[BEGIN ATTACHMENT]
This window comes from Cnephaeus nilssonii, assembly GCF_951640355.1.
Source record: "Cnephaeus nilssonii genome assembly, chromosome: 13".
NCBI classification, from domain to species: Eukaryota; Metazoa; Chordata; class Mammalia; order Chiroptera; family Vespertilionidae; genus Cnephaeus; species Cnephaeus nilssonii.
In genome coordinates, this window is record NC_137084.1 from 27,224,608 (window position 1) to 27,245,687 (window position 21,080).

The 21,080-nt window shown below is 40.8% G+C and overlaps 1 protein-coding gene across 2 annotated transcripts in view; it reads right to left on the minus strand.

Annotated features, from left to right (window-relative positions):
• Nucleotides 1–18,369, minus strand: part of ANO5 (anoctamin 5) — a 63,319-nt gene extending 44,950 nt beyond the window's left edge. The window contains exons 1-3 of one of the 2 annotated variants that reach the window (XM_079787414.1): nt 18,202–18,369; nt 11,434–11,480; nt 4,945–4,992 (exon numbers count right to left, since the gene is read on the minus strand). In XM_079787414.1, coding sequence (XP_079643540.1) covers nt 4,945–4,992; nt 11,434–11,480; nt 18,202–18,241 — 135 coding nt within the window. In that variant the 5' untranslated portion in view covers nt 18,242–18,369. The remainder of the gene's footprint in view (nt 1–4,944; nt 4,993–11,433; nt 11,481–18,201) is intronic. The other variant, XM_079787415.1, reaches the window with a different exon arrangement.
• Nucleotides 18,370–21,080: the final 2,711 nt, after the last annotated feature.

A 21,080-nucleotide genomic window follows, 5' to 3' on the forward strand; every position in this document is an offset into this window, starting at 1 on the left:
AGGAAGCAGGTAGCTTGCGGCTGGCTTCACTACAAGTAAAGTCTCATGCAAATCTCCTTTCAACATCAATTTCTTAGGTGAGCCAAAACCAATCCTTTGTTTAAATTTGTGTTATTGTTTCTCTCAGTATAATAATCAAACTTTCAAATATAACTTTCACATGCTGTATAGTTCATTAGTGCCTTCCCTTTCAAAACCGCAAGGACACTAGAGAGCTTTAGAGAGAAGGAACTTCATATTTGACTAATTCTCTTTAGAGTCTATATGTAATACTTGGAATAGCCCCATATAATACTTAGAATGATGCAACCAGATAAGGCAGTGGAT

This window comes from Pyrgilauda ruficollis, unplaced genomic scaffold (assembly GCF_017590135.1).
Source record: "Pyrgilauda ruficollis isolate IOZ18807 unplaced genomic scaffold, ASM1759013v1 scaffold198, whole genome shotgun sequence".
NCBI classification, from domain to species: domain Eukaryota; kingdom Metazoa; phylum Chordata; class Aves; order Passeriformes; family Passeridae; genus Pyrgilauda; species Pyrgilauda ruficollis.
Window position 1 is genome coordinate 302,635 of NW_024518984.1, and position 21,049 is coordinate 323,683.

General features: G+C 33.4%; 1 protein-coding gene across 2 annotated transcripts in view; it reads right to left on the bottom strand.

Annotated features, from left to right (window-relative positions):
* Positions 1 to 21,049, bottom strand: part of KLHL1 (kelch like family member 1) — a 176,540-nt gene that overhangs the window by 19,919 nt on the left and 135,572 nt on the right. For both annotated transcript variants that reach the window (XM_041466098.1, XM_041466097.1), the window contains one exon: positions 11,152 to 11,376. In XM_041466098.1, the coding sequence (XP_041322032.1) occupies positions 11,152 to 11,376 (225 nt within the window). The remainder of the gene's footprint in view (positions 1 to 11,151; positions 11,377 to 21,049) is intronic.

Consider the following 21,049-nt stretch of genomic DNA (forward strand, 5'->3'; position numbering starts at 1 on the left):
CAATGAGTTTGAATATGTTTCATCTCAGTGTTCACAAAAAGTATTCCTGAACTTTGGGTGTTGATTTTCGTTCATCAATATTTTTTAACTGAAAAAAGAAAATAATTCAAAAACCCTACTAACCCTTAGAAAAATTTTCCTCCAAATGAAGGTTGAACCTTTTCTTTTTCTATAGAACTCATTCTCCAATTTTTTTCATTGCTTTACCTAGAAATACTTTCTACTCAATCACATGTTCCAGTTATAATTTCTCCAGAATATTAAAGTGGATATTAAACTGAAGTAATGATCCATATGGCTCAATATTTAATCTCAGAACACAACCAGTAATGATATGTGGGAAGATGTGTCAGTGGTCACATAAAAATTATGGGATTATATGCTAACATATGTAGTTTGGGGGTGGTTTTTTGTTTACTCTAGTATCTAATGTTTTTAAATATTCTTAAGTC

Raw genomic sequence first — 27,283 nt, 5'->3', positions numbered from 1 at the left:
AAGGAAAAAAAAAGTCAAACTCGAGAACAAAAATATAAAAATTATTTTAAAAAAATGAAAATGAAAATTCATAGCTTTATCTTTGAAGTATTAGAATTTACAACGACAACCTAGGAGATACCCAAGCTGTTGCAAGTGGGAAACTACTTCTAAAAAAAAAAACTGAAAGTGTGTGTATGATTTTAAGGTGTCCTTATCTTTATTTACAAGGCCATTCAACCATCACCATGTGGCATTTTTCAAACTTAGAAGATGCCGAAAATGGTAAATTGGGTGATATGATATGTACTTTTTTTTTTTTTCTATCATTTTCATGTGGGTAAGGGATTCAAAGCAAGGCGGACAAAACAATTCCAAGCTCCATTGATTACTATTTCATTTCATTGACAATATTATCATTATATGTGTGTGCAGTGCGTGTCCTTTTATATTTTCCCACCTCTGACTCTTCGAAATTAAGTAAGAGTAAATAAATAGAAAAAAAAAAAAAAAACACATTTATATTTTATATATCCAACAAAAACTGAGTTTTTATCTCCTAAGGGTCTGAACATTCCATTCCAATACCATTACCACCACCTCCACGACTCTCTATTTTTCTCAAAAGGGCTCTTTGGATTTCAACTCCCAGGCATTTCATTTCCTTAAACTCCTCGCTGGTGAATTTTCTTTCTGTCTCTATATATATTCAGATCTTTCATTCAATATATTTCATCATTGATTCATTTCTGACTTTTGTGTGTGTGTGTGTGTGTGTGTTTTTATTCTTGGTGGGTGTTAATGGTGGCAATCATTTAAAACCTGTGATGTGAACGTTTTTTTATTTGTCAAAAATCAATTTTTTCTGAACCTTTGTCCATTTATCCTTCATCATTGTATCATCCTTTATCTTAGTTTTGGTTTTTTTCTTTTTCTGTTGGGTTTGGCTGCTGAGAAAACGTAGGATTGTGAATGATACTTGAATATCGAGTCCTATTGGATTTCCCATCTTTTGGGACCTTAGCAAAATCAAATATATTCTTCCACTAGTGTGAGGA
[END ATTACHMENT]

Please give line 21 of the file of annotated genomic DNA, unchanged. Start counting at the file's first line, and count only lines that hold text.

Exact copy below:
AAGGAAAAAAAAAGTCAAACTCGAGAACAAAAATATAAAAATTATTTTAAAAAAATGAAAATGAAAATTCATAGCTTTATCTTTGAAGTATTAGAATTTACAACGACAACCTAGGAGATACCCAAGCTGTTGCAAGTGGGAAACTACTTCTAAAAAAAAAAACTGAAAGTGTGTGTATGATTTTAAGGTGTCCTTATCTTTATTTACAAGGCCATTCAACCATCACCATGTGGCATTTTTCAAACTTAGAAGATGCCGAAAATGGTAAATTGGGTGATATGATATGTACTTTTTTTTTTTTTCTATCATTTTCATGTGGGTAAGGGATTCAAAGCAAGGCGGACAAAACAATTCCAAGCTCCATTGATTACTATTTCATTTCATTGACAATATTATCATTATATGTGTGTGCAGTGCGTGTCCTTTTATATTTTCCCACCTCTGACTCTTCGAAATTAAGTAAGAGTAAATAAATAGAAAAAAAAAAAAAAAACACATTTATATTTTATATATCCAACAAAAACTGAGTTTTTATCTCCTAAGGGTCTGAACATTCCATTCCAATACCATTACCACCACCTCCACGACTCTCTATTTTTCTCAAAAGGGCTCTTTGGATTTCAACTCCCAGGCATTTCATTTCCTTAAACTCCTCGCTGGTGAATTTTCTTTCTGTCTCTATATATATTCAGATCTTTCATTCAATATATTTCATCATTGATTCATTTCTGACTTTTGTGTGTGTGTGTGTGTGTGTGTTTTTATTCTTGGTGGGTGTTAATGGTGGCAATCATTTAAAACCTGTGATGTGAACGTTTTTTTATTTGTCAAAAATCAATTTTTTCTGAACCTTTGTCCATTTATCCTTCATCATTGTATCATCCTTTATCTTAGTTTTGGTTTTTTTCTTTTTCTGTTGGGTTTGGCTGCTGAGAAAACGTAGGATTGTGAATGATACTTGAATATCGAGTCCTATTGGATTTCCCATCTTTTGGGACCTTAGCAAAATCAAATATATTCTTCCACTAGTGTGAGGA